Under new administration, Illinois has a $41.5 billion capital plan in motion, including a gradual income tax increase. But about $6.9 billion of the funding will be taken from consumers as part of a more widespread Illinois tax increase, stretching across multiple avenues.
The biggest issue we’re seeing from this Illinois tax increase? A parking tax hike.
Over the next six years, you may see a major Illinois tax increase on parking fees, pushing Illinois to the highest parking garage tax burden in the country, if this massive capital plan takes effect.
With Chicagoans already paying some of the most intimidating parking rates in the country, residents should expect the Illinois tax increase for daily and hourly parking of 6-percent, while monthly and annual garage parking will see a 9-percent tax increase.
Our current parking garage tax is among the nation’s highest at 26 percent to 31 percent. The proposed Illinois tax increase would bring those numbers to 32 percent and 40 percent respectively.
Parking in Chicago is already more expensive than any other major U.S. city. Massive metropolitan areas like New York City, Los Angeles, Washington, D.C., Miami, and Seattle, all keep their parking taxes under 19 percent. No other state in the U.S. imposes a direct tax on parking,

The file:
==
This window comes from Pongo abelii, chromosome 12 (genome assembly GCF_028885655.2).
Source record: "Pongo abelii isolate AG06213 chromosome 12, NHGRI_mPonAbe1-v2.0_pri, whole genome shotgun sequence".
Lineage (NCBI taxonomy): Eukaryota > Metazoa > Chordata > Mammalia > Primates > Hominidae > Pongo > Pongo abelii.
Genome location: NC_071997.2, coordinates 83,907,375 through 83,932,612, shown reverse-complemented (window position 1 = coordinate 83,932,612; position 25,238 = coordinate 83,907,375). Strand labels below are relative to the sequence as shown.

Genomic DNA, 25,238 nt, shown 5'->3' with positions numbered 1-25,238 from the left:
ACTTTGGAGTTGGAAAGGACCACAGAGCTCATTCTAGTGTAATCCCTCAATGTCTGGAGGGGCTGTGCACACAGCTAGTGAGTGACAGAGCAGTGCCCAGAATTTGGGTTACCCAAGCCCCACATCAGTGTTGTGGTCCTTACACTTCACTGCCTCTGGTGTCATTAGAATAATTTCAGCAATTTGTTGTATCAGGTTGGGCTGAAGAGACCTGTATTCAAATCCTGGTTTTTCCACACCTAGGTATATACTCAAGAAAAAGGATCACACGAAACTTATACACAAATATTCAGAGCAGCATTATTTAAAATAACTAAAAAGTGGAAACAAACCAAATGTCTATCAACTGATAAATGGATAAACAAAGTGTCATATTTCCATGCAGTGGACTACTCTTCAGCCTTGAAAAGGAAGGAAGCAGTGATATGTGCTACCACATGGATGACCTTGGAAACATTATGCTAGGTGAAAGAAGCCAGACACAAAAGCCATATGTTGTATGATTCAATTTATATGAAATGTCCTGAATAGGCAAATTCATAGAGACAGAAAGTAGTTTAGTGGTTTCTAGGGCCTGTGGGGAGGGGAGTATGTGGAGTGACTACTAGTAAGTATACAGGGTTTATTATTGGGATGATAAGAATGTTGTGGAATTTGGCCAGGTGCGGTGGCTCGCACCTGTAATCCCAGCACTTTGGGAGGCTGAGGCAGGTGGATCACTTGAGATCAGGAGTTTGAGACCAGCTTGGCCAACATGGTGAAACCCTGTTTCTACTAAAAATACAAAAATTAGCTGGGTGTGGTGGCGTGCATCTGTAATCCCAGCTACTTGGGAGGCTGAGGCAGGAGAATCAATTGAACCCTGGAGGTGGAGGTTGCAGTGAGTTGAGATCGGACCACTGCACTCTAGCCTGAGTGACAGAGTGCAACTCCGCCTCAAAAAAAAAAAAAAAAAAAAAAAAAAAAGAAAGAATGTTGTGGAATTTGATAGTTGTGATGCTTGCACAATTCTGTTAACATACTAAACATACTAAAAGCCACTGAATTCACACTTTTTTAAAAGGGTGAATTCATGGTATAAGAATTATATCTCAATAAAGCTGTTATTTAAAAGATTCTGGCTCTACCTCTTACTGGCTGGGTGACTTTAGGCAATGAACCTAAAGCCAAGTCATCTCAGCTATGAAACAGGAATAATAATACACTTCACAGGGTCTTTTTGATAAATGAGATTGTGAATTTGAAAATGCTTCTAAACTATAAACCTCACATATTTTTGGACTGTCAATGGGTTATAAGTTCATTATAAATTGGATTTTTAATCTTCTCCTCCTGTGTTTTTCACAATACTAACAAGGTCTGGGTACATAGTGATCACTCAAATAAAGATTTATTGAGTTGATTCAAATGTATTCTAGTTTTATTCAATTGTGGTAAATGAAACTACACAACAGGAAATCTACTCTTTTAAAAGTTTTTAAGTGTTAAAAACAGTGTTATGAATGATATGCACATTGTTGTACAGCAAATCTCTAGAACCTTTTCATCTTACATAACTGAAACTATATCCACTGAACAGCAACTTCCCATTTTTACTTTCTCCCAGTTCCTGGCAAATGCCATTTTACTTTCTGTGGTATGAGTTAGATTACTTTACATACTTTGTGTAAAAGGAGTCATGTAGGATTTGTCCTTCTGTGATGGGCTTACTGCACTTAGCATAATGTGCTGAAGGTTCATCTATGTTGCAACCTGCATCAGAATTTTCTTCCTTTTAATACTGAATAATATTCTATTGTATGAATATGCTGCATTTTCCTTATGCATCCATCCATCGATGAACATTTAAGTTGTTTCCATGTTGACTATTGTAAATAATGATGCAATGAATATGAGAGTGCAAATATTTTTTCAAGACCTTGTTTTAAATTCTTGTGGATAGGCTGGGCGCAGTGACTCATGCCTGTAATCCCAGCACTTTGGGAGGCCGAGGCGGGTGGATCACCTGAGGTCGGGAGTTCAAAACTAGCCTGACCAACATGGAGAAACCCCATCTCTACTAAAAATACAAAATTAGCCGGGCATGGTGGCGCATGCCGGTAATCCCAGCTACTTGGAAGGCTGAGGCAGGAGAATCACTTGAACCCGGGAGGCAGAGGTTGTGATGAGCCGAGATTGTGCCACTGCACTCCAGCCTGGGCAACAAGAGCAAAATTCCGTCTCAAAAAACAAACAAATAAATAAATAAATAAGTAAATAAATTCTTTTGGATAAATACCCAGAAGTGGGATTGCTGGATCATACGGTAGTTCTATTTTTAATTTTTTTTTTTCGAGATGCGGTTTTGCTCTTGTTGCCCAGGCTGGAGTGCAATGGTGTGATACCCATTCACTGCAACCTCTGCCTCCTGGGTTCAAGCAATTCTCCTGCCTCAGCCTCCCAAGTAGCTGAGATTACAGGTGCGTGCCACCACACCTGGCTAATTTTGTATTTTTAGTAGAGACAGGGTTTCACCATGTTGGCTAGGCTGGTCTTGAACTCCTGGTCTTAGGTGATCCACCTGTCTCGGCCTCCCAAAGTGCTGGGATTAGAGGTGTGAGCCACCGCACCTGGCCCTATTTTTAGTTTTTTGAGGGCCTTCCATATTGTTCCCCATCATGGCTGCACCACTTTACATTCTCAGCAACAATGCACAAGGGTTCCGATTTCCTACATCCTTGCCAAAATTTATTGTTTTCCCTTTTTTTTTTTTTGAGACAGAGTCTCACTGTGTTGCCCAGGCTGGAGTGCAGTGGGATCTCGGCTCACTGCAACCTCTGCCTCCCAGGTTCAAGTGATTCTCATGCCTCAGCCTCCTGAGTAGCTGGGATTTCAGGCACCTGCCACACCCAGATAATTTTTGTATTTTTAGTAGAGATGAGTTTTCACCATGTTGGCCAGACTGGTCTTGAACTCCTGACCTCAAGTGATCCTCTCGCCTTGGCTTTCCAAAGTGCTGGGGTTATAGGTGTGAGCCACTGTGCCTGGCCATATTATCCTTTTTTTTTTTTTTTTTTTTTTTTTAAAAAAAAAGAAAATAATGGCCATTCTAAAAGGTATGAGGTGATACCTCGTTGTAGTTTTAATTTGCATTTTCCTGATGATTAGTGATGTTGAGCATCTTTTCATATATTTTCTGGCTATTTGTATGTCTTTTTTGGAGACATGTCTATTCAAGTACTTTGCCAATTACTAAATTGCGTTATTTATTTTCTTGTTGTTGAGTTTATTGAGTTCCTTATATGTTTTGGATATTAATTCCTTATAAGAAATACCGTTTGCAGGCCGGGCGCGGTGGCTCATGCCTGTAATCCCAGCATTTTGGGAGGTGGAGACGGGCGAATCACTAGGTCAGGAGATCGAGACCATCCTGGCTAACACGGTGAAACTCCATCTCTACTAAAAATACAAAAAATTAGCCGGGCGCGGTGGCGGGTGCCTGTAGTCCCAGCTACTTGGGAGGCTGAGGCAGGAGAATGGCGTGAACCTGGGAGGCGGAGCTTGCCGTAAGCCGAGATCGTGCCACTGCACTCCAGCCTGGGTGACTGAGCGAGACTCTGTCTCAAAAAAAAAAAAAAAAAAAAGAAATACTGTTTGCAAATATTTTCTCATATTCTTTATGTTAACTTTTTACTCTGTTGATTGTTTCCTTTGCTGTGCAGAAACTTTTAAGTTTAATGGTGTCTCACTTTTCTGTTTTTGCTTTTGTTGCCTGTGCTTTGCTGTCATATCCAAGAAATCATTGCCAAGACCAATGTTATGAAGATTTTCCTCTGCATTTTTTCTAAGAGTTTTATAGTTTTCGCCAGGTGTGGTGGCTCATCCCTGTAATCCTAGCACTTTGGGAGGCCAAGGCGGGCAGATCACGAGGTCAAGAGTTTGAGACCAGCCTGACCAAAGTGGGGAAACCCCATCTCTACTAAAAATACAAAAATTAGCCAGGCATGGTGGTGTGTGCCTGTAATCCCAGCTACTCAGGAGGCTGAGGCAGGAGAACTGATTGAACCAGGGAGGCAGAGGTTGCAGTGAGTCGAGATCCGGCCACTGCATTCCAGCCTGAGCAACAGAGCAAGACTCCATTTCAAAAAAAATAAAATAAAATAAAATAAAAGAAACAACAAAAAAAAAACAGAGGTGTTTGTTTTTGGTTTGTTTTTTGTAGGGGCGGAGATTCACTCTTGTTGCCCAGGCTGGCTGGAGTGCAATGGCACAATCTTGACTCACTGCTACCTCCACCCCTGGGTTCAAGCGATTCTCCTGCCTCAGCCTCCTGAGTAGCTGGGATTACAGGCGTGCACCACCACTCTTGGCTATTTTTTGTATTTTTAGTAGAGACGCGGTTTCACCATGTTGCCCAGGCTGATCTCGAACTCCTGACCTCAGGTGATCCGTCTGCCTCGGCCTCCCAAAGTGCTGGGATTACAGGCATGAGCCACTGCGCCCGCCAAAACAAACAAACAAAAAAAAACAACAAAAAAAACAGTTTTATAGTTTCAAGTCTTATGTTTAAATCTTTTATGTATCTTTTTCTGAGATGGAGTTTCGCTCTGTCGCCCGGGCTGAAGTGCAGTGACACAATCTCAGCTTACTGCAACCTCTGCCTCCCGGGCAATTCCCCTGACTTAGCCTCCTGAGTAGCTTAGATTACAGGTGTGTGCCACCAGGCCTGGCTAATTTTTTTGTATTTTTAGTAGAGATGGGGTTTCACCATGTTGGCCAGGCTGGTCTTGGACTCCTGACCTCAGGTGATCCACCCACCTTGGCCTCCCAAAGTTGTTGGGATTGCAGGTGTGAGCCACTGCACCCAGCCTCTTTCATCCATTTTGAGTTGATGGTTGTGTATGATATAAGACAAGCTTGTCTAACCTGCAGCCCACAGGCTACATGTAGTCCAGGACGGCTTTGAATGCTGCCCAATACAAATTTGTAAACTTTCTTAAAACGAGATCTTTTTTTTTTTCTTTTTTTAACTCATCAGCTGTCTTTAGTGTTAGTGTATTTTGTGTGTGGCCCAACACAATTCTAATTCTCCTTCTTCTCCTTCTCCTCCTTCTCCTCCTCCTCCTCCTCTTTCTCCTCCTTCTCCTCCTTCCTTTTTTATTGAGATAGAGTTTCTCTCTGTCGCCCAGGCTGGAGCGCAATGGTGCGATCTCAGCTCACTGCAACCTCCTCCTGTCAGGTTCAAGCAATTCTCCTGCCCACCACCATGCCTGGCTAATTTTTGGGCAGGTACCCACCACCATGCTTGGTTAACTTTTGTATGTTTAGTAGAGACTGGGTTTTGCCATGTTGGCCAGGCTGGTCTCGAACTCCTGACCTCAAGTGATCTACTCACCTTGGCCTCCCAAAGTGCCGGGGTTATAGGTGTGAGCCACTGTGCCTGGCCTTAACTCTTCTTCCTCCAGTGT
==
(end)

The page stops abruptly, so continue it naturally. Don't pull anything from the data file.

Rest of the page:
This massive Illinois tax increase would not only negatively impact parking businesses, especially smaller, cash-operated garages and lots, but also the events, restaurants, bars, and venues in the surrounding areas that depend on these spaces for business from potential customers. Implementing an Illinois tax increase on parking will cause a harmful ripple effect into the state’s economic issues, rather than help pull it out of the mud.
New administration claims the capital bill will open up 500,000 new jobs, but at a cost that will cripple the mass majority of middle-class Illinoisans. Income made from these jobs will only be seized away by debilitating tax increases over time, resulting in more economic instability than ever before.
“The math is simple: When workers find it too expensive to commute to the city, businesses move out. When individuals find parking prohibitively expensive, they do their shopping elsewhere. Less employers plus fewer customers means less tax revenue and fewer jobs,” Secretary-Treasurer of Teamsters Local 727 John Coli, Jr. said. “The impact of a new state parking tax will stifle economic development in Chicago and impact all of Illinois. It will hurt workers and it will hurt businesses. We must find a better way.”
Feeling a little overwhelmed? Us too.
First, absorb as much information about it as you possibly can.